More long-term research by my colleague and Swiss national distance coach Louis Heyer showed that athletes averaged a season’s best at a rate of just 19.8% across all stadium individual events at all major international championships from 2008 to 2012 athletes.1 On average performance also declined 2.4%. The worst performing group was the throwers, with just 10.0% of throwers reaching a season’s best and an average performance decline of 4.8%. In the hammer that translated to a performance decline of more than 4 meters on average! In the shot put, that translates to more than a meter and this year just 5 centimeters separated the bronze medal from fifth place.

All individual stadium events 2008 to 2012 Throwing events 2008-2012
% of athletes with season’s best Result at championship % of athletes with season’s best Result at championship
Men  16.6%  -2.5%  7.8% -5.0%
Women  23.1%  -2.2%  12.4% -4.6%
Total  19.8%  -2.4%  10.0% -4.8%

Peaking is hard

No matter how we improve the planning process, the number will never reach 100%. Peaking is hard; all elements have to line up exactly on the same day. Major championships already present an uphill battle in this regard: travel to the competition still has an impact; weather is not guaranteed to be good; athletes receive fewer attempts; athletes compete across several rounds; pre-competition procedures are different than athletes are used to; competition times are often later than normal; athletes are under more pressure; media obligations have increased; and in some events tactics or conditions (such as lack of wind in large stadiums for the discus) almost guarantee no improvement.

That being said, if every athlete is physically prepared, we should expect a larger number of season’s bests.

Individualize peaking

Peaking has both a mental side, and a physical side. As we discussed with Tom Walsh’s coach Dale Stevenson on our podcast, you have to work on both of them simultaneously if you want to be prepared. Stevenson’s example of their work on the physical side was quiet eye-opening as they adjusted their planning based on Walsh’s individual training response. Simply put, not everyone takes the same time to adapt and that means peaking strategies also need to vary.

Stevenson observed the need to change by watching Walsh’s peaks during the 2015 and 2016 seasons. In both seasons he was mentally prepared and performed well at the major championships, placing 4th at the 2015 World Championships with a national record, and then third in Rio for his first ever global outdoor medal. But it was what happened afterwards that was the most interesting. In 2015, Walsh strung together his most consistent series of meets ever in the 3 weeks following the World Championships, including bettering his own area record. After Rio, he proceeded to set three more area records in the subsequent two weeks. They concluded that it took longer for Walsh to peak, and they adjusted the plan accordingly. This year, despite injury issues, Walsh threw his season’s best at the World Championships and took home gold.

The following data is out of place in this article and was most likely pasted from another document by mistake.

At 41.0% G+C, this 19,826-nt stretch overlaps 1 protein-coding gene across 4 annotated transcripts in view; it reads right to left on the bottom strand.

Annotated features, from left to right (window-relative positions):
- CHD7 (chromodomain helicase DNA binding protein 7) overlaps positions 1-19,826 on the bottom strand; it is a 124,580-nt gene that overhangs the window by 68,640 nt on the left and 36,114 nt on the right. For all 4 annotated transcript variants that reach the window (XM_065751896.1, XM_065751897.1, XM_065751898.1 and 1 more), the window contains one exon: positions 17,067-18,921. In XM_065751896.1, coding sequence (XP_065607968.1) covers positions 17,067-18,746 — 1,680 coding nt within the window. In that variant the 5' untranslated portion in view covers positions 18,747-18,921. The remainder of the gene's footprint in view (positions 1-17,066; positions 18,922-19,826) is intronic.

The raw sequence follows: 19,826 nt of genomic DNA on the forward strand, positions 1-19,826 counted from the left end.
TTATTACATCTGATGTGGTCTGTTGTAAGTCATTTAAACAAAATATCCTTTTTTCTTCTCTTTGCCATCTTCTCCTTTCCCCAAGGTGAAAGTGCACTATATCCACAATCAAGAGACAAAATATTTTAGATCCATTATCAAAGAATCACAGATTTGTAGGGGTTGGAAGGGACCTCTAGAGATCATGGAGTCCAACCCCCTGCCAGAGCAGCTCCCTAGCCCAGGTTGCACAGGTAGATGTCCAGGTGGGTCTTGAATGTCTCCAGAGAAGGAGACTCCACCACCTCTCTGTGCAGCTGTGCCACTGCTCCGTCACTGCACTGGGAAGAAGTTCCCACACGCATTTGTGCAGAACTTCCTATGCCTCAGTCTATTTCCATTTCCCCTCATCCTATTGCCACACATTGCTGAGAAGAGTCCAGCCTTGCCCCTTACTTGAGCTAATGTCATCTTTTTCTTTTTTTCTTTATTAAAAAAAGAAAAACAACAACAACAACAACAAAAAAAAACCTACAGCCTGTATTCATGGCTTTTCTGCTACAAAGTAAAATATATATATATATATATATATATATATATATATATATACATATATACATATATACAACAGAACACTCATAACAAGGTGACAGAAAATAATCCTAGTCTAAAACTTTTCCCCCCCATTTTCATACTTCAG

Adjusting the time is a simple solution, but, as I wrote about last week, you have to first realize that time is a training variable. We often individualize exercises and methods, but rarely to we adjust the time needed for an athlete to adapt. Once you realize time is a variable, you also have to pay close attention in order to make the change. This isn’t easy, but we’ve seen what the benefits are if you are among the few that perform when it counts. And with the current state of peaking, what do you have to lose by trying something different?

  1. Heyer, Louis et al. (2016) ; De la probabilité de réussir sa meilleure performance de la saison lors d’un championnat international en athlétisme; 8th Annual SGS/4S-Conference, 18-19/02/2016 in Bern. Book of Abstracts. University of Bern